Birdsong is one of the most beautiful sounds on the planet, but did you know that those tweets and calls have a complex ‘sentence’ structure that could tell us a lot about the evolution of human language?
When composer Emily Doolittle was given the chance to spend time at the Max Planck Institute for Ornithology in Germany, the birds she heard became her inspiration.
Doolittle wove together the sounds of partridges, geese and wrens in a piece she titled Seven Duos for Birds or Strings, first performed in 2014. ‘Many birds use similar timbres, pitch relationships and patterns to human music,’ she says. ‘I think there is lots of room for musicians and scientists to work together to better understand animal songs.’
Like Doolittle, researchers around the world are increasingly exploring links between birdsong and human sounds. We may be far apart on the evolutionary tree (scientists estimate the last common ancestor of birds and mammals may have lived more than 300 million years ago), but humans nevertheless happen to have a lot in common with birds when it comes to making themselves heard. The musician wren, for example, which features in Doolittle’s work, is native to the Amazon and has inspired music across South America. As Doolittle found, the wren sings using the same intervals found frequently in human music – octaves, perfect fifths and perfect fourths.
Meaning behind the music
But do beautiful birdsong and chirping calls contain more than melody? Is there a deeper complexity that affects the meaning? Toshitaka Suzuki and his colleagues at The Graduate University for Advanced Studies in Japan certainly think so. They’ve found that Japanese tits can arrange the calls they make in order, like words in a sentence, with the arrangement of calls changing the overall meaning – a system known as syntax. The rules of syntax in human language relate to the structure of a sentence, and the order in which we say words. It’s why we would say ‘I’m going to the shops,’ rather than ‘the shops to I’m going,’ for example.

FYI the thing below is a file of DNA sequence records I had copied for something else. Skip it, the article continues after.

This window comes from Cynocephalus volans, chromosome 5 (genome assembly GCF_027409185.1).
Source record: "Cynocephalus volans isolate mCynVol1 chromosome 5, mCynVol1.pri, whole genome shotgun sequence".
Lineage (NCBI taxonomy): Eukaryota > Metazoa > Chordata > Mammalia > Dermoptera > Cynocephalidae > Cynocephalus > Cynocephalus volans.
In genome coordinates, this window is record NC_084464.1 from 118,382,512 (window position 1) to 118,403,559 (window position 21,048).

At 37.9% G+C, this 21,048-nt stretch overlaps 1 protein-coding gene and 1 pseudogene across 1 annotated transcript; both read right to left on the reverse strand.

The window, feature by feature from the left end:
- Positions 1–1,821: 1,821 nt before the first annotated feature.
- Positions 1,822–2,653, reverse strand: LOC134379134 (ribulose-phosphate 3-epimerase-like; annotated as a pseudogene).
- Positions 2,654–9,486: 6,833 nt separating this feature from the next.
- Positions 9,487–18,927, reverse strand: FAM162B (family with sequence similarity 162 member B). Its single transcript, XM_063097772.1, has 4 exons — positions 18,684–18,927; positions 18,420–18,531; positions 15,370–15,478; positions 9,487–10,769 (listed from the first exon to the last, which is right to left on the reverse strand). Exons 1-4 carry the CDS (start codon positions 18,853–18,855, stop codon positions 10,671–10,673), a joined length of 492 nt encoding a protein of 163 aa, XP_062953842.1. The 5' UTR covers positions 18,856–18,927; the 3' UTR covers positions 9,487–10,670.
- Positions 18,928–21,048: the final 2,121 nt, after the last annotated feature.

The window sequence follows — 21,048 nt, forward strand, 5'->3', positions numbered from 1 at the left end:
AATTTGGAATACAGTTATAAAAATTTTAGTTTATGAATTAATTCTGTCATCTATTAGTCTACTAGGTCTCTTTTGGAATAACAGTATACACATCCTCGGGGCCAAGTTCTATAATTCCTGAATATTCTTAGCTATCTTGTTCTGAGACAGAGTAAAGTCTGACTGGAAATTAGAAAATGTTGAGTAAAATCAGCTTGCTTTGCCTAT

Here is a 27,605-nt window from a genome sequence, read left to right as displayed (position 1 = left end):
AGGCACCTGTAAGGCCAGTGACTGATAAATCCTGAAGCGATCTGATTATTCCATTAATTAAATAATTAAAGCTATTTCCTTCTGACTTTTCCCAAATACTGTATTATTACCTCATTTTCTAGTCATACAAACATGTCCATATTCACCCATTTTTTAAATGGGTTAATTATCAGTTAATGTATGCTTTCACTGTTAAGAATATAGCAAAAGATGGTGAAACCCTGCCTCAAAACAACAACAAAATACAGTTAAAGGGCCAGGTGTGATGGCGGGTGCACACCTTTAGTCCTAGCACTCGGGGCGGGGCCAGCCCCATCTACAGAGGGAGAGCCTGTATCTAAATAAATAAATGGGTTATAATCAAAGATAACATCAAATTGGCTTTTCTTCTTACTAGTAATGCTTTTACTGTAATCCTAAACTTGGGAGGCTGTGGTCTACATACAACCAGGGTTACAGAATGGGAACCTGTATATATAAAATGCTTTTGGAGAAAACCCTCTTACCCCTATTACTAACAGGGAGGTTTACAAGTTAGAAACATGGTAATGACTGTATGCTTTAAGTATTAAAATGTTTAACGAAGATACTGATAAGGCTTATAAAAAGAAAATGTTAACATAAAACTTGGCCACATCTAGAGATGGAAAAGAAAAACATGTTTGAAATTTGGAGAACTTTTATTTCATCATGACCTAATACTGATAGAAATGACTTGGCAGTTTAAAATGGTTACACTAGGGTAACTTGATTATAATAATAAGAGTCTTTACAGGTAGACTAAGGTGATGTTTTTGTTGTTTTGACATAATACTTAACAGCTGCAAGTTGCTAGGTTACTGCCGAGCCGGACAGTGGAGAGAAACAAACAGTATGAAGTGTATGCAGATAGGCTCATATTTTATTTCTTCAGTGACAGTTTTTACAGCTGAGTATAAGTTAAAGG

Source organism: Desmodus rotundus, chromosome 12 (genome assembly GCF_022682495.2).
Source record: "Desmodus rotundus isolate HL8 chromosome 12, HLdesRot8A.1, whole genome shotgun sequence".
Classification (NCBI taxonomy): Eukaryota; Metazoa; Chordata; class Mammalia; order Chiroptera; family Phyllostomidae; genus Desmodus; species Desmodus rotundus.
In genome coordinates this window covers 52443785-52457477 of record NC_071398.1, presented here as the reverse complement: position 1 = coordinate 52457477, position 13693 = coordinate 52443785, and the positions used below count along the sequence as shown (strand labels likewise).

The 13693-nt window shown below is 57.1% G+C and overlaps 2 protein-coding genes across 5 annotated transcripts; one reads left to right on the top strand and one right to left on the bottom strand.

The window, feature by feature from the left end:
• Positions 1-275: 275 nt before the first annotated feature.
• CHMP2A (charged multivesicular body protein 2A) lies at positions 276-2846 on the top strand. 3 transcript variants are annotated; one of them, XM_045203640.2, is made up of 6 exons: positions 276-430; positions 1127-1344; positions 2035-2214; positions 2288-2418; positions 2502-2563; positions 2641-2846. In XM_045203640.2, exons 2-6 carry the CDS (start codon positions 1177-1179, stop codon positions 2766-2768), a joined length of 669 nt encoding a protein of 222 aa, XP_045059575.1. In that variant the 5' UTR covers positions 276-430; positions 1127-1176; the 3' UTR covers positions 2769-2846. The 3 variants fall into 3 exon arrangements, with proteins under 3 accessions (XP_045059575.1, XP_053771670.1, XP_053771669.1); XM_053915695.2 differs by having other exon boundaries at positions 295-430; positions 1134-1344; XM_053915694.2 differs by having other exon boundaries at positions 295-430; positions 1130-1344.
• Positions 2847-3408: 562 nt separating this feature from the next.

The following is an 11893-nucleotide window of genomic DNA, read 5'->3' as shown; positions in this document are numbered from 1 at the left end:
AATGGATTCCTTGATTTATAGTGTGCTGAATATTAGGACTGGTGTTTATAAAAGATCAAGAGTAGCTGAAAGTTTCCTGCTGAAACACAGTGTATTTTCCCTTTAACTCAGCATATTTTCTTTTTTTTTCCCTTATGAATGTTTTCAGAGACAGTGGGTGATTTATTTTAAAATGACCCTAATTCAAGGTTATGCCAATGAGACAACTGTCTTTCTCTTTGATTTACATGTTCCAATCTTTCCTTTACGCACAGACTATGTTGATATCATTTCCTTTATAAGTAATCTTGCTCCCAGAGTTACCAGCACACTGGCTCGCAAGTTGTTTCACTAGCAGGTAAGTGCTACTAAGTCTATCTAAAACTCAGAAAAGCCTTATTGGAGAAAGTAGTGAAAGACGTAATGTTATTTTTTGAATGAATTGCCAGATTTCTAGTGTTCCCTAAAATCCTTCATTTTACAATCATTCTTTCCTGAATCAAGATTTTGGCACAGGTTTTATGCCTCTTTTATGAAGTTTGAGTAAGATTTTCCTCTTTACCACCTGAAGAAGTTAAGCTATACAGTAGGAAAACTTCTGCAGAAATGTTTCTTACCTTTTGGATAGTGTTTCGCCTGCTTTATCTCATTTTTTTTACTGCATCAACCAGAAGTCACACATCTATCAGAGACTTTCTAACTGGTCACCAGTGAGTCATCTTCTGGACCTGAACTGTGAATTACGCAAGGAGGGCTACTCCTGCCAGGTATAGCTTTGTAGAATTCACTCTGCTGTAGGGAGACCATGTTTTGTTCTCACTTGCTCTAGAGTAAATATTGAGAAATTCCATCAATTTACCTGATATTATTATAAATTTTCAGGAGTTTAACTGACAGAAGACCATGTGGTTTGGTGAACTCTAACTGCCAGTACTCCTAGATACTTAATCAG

‘Tits are known for having these very complicated call systems – a lot of the calls in the Japanese tit repertoire have meanings,’ explains David Wheatcroft at Uppsala University in Sweden, who also worked on the Japanese study. One call refers to predatory snakes, for instance, and another to the danger of hawks overhead. Parents also have different calls for their chicks, telling them to flee or duck in the face of danger. What is special about Japanese tits is that they seem able to combine at least two of these calls together.
The researchers learnt that there was one particular combination that prompted birds to scan for a predator and then also to approach and harass it. Like human syntax, this combination only worked if the tits’ calls were uttered in a particular order. ‘Syntax was considered to have uniquely evolved in humans, but our study demonstrates that it has evolved in a wild bird, too. I think many basic features of language capacity are shared between humans and non-human animals, including birds,’ says Suzuki. According to Wheatcroft, songbirds such as the Japanese tit may even provide a new model for studying the evolution of syntax.
Linguist Moira Yip at University College London welcomes such exciting new work into animal communication, but points out that tits’ capabilities are limited when compared to what humans can do. ‘They have found a system that has two “words”, and one combination, and at the moment that is it,’ she says. ‘We, on the other hand, can combine any adjective and any noun to make a new phrase… so from only 10 adjectives and 10 nouns we can create a hundred two-word phrases.’ ‘In evolutionary terms, birds are extremely distant relatives of humans,’ she adds. Even so, the way birds learn their songs does show some parallels with the way humans acquire language – for example, the way we use syllables and stress certain sounds in a rhythmic way. ‘Birdsong has internal structure that is reminiscent of the way human speech groups sound,’ says Yip.